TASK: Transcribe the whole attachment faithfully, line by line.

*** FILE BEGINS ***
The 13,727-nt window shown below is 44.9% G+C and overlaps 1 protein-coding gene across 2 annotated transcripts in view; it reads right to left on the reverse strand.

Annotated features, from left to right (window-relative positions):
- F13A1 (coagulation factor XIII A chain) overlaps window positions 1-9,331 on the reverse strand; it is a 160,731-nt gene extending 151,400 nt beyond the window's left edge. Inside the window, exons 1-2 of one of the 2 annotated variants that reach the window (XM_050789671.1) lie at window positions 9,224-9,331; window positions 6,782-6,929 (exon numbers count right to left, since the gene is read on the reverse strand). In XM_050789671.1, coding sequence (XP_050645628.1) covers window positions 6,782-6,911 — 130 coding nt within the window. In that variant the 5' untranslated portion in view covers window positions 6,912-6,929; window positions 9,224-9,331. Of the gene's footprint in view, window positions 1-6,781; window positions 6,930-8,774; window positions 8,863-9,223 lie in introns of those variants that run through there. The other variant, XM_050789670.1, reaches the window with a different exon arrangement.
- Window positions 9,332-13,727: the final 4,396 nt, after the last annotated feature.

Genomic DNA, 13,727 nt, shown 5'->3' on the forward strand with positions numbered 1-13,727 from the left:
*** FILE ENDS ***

The 13,727-nt window shown below is 44.9% G+C and overlaps 1 protein-coding gene across 2 annotated transcripts in view; it reads right to left on the reverse strand.

Annotated features, from left to right (window-relative positions):
- F13A1 (coagulation factor XIII A chain) overlaps window positions 1-9,331 on the reverse strand; it is a 160,731-nt gene extending 151,400 nt beyond the window's left edge. Inside the window, exons 1-2 of one of the 2 annotated variants that reach the window (XM_050789671.1) lie at window positions 9,224-9,331; window positions 6,782-6,929 (exon numbers count right to left, since the gene is read on the reverse strand). In XM_050789671.1, coding sequence (XP_050645628.1) covers window positions 6,782-6,911 — 130 coding nt within the window. In that variant the 5' untranslated portion in view covers window positions 6,912-6,929; window positions 9,224-9,331. Of the gene's footprint in view, window positions 1-6,781; window positions 6,930-8,774; window positions 8,863-9,223 lie in introns of those variants that run through there. The other variant, XM_050789670.1, reaches the window with a different exon arrangement.
- Window positions 9,332-13,727: the final 4,396 nt, after the last annotated feature.

Genomic DNA, 13,727 nt, shown 5'->3' on the forward strand with positions numbered 1-13,727 from the left: